TitleBiological recovery of the Bohemian Forest lakes from acidification
Publication TypeJournal Article
Year of Publication2006
AuthorsNedbalova, L, Vrba, J, Fott, J, Kohout, L, Kopacek, J, Macek, M, Soldan, T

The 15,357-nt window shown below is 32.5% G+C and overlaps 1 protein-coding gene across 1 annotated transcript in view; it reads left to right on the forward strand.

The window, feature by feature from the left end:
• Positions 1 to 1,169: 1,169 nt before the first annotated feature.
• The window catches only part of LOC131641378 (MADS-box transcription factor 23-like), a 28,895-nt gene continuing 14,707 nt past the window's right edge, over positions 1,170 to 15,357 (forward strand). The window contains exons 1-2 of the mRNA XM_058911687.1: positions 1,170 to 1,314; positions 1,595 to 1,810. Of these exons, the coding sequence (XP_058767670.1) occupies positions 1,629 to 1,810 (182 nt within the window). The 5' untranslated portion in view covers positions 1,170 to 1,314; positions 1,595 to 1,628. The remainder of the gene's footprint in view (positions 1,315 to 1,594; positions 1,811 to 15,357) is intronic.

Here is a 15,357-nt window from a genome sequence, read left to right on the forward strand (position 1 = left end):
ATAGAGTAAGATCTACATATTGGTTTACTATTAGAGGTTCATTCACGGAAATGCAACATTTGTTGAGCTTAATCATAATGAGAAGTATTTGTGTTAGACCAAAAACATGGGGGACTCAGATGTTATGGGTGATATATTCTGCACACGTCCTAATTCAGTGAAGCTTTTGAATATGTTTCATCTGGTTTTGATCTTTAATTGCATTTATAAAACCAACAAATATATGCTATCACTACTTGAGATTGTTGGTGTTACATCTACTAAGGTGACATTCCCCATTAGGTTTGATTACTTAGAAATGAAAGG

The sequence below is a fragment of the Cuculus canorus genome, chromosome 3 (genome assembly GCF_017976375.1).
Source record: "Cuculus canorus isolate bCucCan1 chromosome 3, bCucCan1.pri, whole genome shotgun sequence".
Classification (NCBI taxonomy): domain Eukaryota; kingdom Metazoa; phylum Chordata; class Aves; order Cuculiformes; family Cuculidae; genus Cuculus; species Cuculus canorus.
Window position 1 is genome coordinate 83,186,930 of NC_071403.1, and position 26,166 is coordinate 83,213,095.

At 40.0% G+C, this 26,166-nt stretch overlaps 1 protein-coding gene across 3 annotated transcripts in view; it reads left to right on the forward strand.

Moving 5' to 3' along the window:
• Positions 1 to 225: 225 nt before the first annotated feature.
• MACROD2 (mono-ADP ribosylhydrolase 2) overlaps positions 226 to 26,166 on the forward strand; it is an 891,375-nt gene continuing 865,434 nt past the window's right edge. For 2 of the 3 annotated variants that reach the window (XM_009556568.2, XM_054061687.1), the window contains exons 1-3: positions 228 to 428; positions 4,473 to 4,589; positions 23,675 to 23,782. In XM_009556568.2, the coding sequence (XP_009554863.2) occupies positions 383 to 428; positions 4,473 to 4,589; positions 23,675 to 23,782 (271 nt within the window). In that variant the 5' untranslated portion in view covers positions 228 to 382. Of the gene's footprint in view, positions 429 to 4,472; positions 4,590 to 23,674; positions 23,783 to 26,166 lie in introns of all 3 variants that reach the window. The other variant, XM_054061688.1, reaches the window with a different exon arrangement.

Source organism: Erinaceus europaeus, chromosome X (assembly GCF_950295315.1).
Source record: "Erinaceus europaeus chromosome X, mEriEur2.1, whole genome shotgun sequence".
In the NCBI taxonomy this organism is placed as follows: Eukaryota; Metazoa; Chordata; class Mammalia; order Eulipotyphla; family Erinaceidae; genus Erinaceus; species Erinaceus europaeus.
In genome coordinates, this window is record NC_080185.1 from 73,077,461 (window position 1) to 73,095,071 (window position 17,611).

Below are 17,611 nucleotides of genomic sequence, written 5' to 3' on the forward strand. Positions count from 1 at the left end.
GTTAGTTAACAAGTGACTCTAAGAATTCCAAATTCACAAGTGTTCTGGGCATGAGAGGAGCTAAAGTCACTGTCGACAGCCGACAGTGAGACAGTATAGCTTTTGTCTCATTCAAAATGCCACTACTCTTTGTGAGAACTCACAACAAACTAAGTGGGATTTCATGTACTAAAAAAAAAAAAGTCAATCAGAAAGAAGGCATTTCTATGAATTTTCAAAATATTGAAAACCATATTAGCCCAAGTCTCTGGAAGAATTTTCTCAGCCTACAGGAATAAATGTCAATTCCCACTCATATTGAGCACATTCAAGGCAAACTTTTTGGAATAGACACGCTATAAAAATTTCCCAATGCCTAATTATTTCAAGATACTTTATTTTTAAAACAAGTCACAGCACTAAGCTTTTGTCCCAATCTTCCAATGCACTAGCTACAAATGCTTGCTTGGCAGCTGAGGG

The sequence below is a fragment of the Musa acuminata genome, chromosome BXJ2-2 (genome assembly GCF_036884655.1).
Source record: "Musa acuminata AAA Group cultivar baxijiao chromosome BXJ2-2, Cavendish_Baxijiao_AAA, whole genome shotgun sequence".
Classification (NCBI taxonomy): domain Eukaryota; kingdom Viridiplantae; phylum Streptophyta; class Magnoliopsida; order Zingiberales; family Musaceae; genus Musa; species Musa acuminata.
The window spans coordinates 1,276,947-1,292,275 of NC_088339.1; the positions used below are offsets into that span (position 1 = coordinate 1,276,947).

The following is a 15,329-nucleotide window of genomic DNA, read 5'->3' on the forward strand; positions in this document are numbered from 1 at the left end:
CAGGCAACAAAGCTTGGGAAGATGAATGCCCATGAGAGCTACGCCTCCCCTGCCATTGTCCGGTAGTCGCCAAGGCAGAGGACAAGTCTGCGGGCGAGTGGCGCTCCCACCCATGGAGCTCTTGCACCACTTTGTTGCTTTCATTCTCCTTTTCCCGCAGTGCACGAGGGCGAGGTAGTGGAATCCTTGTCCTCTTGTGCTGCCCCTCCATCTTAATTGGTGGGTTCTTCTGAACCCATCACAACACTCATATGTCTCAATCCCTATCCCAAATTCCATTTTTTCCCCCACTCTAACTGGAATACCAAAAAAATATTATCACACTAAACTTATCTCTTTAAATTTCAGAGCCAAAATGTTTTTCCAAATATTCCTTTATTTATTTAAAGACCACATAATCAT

A limnological survey of eight small, atmospherically acidified, forested glacial lakes in the Bohemian Forest (Sumava, Bohmerwald) was performed in September 2003. Water chemistry of the tributaries and surface layer of each lake was determined, as well as species composition and biomass of the plankton along the water column, and littoral macrozoobenthos to assess the present status of the lakes. The progress in chemical reversal and biological recovery from acid stress was evaluated by comparing the current status of the lakes with results of a survey four years ago (1999) and former acidification data since the early 1990s. Both the current chemical lake status and the pelagic food web structure reflected the acidity of the tributaries and their aluminium (Al) and phosphorus (P) concentrations. One mesotrophic (Plesne jezero) and three oligotrophic lakes (Cerne jezero, Certovo jezero, and Rachelsee) are still chronically acidified, while four other oligotrophic lakes (Kleiner Arbersee, Prasilske jezero, Grosser Arbersee, and Laka) have recovered their carbonate buffering system. Total plankton biomass was very low and largely dominated by filamentous bacteria in the acidified oligotrophic lakes, while the mesotrophic lake had a higher biomass and was dominated by phytoplankton, which apparently profited from the higher P input. In contrast, both phytoplankton and crustacean zooplankton accounted for the majority of plankton biomass in the recovering lakes. This study has shown further progress in the reversal of lake water chemistry as well as further evidence of biological recovery compared to the 1999 survey. While no changes occurred in species composition of phytoplankton, a new ciliate species was found in one lake. In several lakes, this survey documented a return of zooplankton (e.g., Cladocera: Ceriodaphnia quadrangula and Rotifera: three Keratella species) and macrozoobenthos species (e.g., Ephemeroptera and Plecoptera). The beginning of biological recovery has been delayed for similar to 20 years after chemical reversal of the lakes.